Phil and David break down everything you need to know about Miocic vs. dos Santos 2 at UFC 211 in Dallas, and everything you don’t about fencing.
Stipe Miocic vs. Dos Santos 2 headlines the heavyweight fight we didn’t know we were all waiting for this May 13, 2017 at the American Airlines Center in Dallas, Texas.
Single sentence summary
Phil: MMA’s most white bread heavyweight champ defends his belt against the man who beat him last.
David: Heavyweight headlines more war than art in the Lone Star State.
Record: Stipe Miocic 16-2 Junior dos Santos 18-4
Odds: Stipe Miocic -130 Junior dos Santos +120
History / Introduction to the fighters
Phil: At some point, people will have to give Stipe his due… and perhaps that includes us. I feel like I’ve somewhat underplayed him. I didn’t pick him to beat Werdum, and nor did I pick him to beat Overeem. The primary issue seems to be that Miocic is just… good at stuff. While not being any kind of Mighty Mouse-esque phase-shifting dervish, he is nonetheless pretty skilled at every area of MMA. This has the weird side-effect of making his opponent’s look extra bad when he exploits their weaknesses, without making Miocic look any more impressive. It’s strange. We’ve waited years for a well-rounded, technical heavyweight champ, and now that he’s here, a lot of the buzz around him seems to be: meh.
David: I think at least some of this ‘who cares’ ectoplasm comes from his UFC debut. Miocic started his career the same way he has championed it: blue collar style. It’s cool and all. But it’s a little like those undersized white receivers in the NFL à la Wayne Chrebet – and possibly what explains the “I don’t like watching small fighters” phenomenon: we don’t pay and invest our time and money to see regular dudes accomplish impossible tasks. We pay to see gods. Not men. The faster the muscle twitch fibers, the more powerful the knuckles, the greater the promise is of pure unadulterated violence. Miocic doesn’t promise that even if that’s precisely what he’s done in recent fights (his last four wins are all by violent TKO). But again, I’m talking about promise. Not preponderance. On the latter, Miocic is the mountain king. He deserves it. But he’s not the god people expect to see plucking the wings off angels.
Phil: It does not seem very long ago that people were starting to talk about Junior Dos Santos’ MMA career in the hushed terms reserved for terminal hospital patients. That it took exactly one fight -a one-sided domination of Ben Rothwell- to turn that perception around was odd. On one level, it indicated that the rumours of the demise of JDS as an elite fighter were exaggerated. On the other, however, it also perhaps ignored that Ben Rothwell was a rather easy style matchup for the Brazilian. Finally, one of the biggest reasons had been that people thought Dos Santos looked terrible against Miocic. In retrospect, of course, that was a dumb take. Looking back on the fight, it is something of a classic; one of the best heavyweight scraps ever. Once again, however, that strange ability of Miocic to suck the impressiveness out of a bout was in full effect.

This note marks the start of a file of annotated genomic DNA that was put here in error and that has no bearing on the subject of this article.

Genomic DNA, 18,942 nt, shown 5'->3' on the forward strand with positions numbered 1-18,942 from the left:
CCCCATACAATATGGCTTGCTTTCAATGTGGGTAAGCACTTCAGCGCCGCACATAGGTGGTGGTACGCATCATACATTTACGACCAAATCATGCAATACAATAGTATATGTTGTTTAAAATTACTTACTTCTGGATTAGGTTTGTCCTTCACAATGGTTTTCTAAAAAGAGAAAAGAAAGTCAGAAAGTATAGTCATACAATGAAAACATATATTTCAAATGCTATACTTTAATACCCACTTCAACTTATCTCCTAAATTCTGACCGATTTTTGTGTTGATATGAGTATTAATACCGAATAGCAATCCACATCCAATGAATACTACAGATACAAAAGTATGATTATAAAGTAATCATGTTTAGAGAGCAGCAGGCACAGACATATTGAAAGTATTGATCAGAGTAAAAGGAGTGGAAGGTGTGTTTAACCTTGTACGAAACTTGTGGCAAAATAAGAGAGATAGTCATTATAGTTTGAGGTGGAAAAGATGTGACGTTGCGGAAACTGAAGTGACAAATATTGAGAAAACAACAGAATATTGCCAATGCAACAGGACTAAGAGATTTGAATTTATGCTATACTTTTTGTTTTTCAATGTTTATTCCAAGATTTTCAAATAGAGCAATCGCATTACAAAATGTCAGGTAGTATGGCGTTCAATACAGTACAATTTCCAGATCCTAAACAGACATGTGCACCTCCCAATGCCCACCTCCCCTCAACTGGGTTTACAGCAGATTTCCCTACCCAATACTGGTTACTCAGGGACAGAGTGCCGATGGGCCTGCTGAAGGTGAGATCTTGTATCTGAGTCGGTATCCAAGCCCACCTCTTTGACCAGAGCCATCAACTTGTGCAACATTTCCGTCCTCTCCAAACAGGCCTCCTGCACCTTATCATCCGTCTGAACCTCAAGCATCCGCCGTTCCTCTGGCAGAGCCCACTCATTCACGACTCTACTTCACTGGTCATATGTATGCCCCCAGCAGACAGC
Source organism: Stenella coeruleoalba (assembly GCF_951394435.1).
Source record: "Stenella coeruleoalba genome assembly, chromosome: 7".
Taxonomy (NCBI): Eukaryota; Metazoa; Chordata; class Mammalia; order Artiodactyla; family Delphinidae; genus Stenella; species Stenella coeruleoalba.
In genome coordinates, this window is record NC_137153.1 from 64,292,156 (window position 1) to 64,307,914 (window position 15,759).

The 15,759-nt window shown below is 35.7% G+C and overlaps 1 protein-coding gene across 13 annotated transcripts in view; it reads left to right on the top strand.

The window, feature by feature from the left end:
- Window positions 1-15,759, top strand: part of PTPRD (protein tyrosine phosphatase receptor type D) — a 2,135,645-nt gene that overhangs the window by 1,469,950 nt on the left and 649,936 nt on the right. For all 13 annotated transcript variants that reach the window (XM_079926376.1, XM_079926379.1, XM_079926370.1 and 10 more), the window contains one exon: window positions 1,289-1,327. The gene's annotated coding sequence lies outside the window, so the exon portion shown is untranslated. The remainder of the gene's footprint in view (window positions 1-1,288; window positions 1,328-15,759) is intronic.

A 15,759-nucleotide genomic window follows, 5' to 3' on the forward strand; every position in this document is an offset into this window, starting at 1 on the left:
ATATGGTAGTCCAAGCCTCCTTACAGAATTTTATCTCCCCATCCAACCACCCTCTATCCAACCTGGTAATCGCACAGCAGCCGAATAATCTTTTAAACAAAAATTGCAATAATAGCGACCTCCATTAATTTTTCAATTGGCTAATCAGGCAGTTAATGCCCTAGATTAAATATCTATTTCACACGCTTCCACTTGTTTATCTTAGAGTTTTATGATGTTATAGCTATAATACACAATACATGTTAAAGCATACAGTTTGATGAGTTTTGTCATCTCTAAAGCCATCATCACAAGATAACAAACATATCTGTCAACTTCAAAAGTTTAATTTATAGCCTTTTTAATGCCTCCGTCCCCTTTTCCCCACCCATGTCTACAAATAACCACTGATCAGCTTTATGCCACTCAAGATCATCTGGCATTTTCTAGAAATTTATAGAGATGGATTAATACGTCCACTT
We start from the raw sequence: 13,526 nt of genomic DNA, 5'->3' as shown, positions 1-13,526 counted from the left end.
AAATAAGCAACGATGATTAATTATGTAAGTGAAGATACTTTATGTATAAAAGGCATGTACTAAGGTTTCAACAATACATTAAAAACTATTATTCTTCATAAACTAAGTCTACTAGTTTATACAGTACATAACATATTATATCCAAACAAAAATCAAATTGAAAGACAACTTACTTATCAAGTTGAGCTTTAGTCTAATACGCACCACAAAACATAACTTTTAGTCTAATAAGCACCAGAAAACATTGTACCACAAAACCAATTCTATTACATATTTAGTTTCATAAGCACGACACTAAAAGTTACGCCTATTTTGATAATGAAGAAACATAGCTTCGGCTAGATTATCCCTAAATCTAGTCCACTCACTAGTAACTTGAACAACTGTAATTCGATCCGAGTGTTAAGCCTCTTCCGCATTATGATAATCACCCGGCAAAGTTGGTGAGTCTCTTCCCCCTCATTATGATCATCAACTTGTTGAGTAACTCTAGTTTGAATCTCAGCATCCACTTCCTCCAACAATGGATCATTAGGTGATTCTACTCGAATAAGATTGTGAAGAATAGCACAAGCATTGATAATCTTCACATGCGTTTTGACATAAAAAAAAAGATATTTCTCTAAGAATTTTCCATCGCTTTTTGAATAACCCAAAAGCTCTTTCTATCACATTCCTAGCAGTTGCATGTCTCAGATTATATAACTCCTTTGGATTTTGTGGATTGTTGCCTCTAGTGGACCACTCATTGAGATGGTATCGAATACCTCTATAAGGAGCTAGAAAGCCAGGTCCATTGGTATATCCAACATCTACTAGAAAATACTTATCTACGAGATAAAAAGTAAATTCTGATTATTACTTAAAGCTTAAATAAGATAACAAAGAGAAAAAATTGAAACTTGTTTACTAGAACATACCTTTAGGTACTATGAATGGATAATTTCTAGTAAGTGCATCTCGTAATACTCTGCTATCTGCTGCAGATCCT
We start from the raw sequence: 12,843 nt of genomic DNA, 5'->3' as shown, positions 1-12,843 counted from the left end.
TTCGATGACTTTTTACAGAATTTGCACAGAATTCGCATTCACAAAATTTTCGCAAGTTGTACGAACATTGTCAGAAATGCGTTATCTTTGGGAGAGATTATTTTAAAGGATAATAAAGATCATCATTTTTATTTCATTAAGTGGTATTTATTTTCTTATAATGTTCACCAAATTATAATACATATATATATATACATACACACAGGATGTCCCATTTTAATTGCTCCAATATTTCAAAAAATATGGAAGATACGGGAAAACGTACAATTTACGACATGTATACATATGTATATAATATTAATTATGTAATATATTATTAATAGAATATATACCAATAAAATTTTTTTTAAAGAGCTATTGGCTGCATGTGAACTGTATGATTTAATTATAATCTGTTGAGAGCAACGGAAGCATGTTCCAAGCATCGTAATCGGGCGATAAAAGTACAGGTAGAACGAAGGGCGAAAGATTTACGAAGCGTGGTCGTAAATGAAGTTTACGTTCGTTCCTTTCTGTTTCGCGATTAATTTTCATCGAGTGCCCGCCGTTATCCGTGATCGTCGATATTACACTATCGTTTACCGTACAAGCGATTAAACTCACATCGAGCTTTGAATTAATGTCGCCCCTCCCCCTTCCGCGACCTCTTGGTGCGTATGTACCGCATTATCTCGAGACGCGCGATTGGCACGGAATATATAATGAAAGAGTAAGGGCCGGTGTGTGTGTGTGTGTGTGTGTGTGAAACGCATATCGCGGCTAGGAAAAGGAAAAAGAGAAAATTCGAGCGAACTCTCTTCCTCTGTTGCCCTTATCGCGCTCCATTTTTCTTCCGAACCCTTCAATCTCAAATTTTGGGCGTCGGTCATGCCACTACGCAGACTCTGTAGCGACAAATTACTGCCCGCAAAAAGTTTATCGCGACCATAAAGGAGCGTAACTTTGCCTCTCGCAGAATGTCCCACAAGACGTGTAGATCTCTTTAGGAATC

David: It’s hard to believe there was a time when JDS was bordering Arlovski status, post Kharitonov knuckleapocalypse. Fighting takes its toll. We’re so used to seeing that decay reveal itself in obvious terms, years later when the fighter is complaining of headaches and slurs his speech. We forget, or are unaware, that decay is an olive branch. And so JDS is in a strange spot for fans and himself. He is not the same fighter. He has been through absolute warfare. But for a moment, he looked like his old happy go punchy self, taking out Ben Rothwell with relative ease. And now here we are back to square one. Heavyweight is a flat circle.
What’s at stake?
David: If we’re talking in terms of heavyweight canon, a little. We’re not gonna get the next Fedor from the current crop of heavyweights. Even Fedor’s greatness was kind of a perfect storm of Japanese eccentricities. We have rote traditions instead. Except you. A British expat.